Week 5 Summary

A little late to the summary party this week but here it is!

This week’s GMU DS106 class dove into the use of audio in storytelling and allowed us to get our hands dirty with some practical experience editing our own audio.  This week’s multimedia and assignments really reminded me how important audio is in telling a story.  This made me think back (again!) to the film classes I took in college (which I’ve mentioned before) and the time we spent discussing how audio can make or break a story.

My first assignment was to do a quick audio test to get familiar with SoundCloud.  SoundCloud was really easy to use and I kept my post pretty short and sweet.  If you check out my post you’ll see how proud of myself I was for starting on my assignments early in the week….that momentum was short lived!

Next up, a challenge to tell a story with audio only – and only five different tracks at that.  I used the free download for Audacity and it didn’t take me too long to get up to speed.  I used Freesound.org to pull a few sounds that helped me tell the story of a day on the farm.

For my audio assignment, I chose to read a Craigslist missed connection.  Half the fun of that assignment was looking for the perfect missed connection.  The real challenge of the assignment was deciding what the story was behind the guy (or girl?) who wrote the post and what were they feeling?  I made some decisions about it and layered in audio accordingly.

Also this week I tried on the hat of a Foley artist.  It’s way harder than it looks.  Once again, I’m operating with a new found appreciation for the fine, fine, skill of audio editing.

Lastly, I’ve got another idea for something that would benefit from a storified approach. I’ve got to get my team on board – maybe I should link them all to our class materials?  Now there’s a thought.  I’ll be sure to report back on what they say.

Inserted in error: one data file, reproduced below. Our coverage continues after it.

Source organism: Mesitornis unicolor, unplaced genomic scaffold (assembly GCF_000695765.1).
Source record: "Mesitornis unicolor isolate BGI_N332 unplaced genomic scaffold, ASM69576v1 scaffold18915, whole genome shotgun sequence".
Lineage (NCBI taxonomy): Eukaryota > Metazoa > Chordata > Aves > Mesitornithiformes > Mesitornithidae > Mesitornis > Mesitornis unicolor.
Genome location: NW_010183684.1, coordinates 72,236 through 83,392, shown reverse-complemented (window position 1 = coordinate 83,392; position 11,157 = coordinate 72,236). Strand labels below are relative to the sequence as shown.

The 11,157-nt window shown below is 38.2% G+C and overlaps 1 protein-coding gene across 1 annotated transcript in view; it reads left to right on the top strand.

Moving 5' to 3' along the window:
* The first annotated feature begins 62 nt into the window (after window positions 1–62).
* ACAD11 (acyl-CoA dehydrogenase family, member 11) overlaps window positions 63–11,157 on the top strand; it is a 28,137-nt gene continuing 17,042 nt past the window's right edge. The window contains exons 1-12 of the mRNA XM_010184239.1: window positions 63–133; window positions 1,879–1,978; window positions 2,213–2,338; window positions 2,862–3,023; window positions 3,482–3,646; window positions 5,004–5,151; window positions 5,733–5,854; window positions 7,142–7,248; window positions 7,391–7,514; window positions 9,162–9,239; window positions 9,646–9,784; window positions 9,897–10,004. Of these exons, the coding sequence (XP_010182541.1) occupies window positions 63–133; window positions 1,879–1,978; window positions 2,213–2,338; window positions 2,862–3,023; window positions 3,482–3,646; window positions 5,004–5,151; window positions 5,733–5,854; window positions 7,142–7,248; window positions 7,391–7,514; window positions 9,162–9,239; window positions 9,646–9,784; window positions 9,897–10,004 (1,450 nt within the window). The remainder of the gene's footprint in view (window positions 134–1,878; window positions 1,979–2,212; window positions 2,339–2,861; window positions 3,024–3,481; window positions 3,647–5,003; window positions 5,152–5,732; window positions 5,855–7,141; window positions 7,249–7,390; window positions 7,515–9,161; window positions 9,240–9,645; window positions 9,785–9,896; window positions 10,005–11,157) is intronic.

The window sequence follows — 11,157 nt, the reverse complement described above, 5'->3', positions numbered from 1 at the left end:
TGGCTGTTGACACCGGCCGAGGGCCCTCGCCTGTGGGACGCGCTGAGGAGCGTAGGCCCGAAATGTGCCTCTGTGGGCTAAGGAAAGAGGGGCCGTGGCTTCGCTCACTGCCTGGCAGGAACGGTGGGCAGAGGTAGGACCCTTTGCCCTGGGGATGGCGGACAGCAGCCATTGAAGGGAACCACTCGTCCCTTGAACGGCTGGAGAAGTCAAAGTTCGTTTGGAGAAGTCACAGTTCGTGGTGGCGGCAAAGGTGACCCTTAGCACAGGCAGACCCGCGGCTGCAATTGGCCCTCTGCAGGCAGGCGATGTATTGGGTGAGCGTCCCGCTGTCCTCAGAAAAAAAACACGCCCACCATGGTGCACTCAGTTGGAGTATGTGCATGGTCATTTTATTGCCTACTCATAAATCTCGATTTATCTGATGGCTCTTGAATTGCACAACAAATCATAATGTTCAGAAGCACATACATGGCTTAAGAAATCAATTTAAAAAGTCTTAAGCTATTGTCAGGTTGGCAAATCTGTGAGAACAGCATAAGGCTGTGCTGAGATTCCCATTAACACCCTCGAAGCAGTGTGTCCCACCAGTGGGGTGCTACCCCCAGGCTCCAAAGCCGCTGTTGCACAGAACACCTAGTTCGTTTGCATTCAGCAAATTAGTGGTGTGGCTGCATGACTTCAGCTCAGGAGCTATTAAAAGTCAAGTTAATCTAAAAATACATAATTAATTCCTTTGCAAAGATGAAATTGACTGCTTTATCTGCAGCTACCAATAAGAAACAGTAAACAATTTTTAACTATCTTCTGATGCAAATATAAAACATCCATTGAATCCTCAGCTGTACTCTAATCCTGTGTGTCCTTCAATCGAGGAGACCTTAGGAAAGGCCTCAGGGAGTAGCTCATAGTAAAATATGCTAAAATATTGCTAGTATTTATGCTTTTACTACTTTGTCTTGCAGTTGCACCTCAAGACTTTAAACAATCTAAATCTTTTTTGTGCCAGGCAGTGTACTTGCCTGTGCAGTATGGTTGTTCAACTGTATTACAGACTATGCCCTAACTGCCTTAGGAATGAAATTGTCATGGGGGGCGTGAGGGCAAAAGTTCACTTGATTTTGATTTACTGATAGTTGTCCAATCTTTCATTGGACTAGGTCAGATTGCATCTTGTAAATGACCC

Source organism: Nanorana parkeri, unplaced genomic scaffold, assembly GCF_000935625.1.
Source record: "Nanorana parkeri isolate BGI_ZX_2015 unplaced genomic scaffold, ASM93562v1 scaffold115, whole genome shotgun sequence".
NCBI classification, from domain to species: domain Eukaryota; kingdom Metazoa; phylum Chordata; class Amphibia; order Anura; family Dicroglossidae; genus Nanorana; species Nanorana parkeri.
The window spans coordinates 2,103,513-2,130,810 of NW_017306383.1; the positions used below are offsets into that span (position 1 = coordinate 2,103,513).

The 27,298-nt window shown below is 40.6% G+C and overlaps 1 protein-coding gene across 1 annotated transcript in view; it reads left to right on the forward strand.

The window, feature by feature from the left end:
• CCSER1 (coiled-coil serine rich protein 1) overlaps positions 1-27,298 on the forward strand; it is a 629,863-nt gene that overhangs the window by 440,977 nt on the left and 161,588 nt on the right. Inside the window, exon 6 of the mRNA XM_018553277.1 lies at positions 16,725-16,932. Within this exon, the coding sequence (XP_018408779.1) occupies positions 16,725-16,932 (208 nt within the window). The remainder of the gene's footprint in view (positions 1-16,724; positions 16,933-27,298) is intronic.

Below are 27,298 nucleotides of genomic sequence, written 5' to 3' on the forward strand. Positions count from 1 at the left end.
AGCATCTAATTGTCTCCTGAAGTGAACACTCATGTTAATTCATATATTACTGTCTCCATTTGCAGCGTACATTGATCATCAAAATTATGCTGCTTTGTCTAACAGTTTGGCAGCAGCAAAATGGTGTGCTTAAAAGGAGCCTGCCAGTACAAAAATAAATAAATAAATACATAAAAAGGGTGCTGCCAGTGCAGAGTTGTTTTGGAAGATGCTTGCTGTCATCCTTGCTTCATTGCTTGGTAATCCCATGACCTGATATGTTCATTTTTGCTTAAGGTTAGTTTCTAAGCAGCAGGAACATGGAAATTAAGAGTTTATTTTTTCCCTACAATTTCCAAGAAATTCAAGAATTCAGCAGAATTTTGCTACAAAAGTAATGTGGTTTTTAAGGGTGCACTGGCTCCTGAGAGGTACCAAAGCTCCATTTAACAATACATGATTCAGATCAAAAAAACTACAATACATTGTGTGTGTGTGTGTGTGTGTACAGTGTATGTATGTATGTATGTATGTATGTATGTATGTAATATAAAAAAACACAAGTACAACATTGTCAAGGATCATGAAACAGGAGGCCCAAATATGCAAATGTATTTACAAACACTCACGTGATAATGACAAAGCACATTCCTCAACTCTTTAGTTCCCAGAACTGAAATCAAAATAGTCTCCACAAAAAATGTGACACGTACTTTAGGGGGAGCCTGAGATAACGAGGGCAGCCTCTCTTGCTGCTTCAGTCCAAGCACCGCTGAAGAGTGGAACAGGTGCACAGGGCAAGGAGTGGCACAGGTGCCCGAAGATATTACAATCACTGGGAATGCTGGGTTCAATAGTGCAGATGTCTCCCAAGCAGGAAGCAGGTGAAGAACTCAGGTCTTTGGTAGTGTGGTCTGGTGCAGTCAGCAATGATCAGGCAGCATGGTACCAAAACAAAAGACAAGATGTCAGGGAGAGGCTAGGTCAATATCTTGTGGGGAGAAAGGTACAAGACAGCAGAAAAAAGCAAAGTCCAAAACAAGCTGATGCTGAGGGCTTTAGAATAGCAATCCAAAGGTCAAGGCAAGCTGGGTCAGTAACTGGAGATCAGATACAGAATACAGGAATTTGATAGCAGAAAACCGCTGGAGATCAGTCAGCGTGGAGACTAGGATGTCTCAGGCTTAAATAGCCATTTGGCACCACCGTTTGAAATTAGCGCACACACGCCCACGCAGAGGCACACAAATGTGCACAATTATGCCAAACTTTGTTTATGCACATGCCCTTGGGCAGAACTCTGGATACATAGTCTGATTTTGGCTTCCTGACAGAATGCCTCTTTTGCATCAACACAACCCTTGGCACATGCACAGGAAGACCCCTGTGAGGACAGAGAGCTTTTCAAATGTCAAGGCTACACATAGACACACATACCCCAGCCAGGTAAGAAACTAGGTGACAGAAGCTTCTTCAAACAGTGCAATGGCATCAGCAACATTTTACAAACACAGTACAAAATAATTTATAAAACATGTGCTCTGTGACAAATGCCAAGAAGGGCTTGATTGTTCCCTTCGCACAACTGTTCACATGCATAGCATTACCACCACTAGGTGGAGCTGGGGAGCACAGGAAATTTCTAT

This week was a lot of work but well worth it to have experience with these tools.  I definitely learned a lot and I know that these skills will not only come in handy in the coming weeks but they will also serve me well on future project engagements.  The last three courses I worked on required us to record our own audio.  I stayed away from that work as much as possible but next time I won’t be so afraid!


My Brief Career as Foley Artist

For :30 this week, I had the distinct privilege of being a Foley Artist. As part of my DS106 assignment, I had to create :30 worth of Foley audio to go along with this Charlie Chaplin clip:

I was responsible for creating accompanying audio for the time frame of 1:31 – 2:00.  During this time in the film, Mr. Chaplin is working on his escape plan to get out of the lion’s cage.  He’s trying to be very quiet so as not to disturb the lion, but he does a few things that would (or could) make noise;

  • A girl comes to talk to him
  • He shooshes her
  • “Ouvrez la porte, vite! flashes on screen to indicate he’s saying to her “Open the door, fast!”
  • The girl faints
  • Chaplin picks up the tray and splashes water on the girl
  • The lion yawns
  • Chaplin keeps splashing
  • The lion gets up halfway and Chaplin drops the tray, runs to the door and leans against it

The bold words show the sounds I focused on.  I used this to create a list of sounds I needed to try to create:

  • Girl talking
  • Shushing
  •  “Open the door, fast!”
  • Fainting/falling
  • Water splashing
  • An animal yawn
  • A tray dropping/running

I spent some time thinking about different things I have around the house that I could use to create appropriate (and possibly inappropriate sounds.)  I thought about things found in the kitchen, nosier fabrics I might be able to find, and what sorts of sounds some of my daughter’s toys make, and of course I needed a helper so I recruited my husband.

Once I decided on my sounds and how I was going to make them, I practiced a few times and then got to recording.  It only took a few takes to get a decent version!

My final result is below, as is the list of sounds and how I made them is also below.  Enjoy!

  • Girl talking (me!)
  • Shushing (Hubs)
  • “Open the door, fast!”  (Hubs)
  • Fainting/falling (Me! + banging on the counter)
  • Head scratching (Daughter’s crinkle book)
  • Water splashing (Hubs + a bowl of water in the sink)
  • An animal yawn (Daughter’s teething giraffe that squeaks. Aren’t I funny??”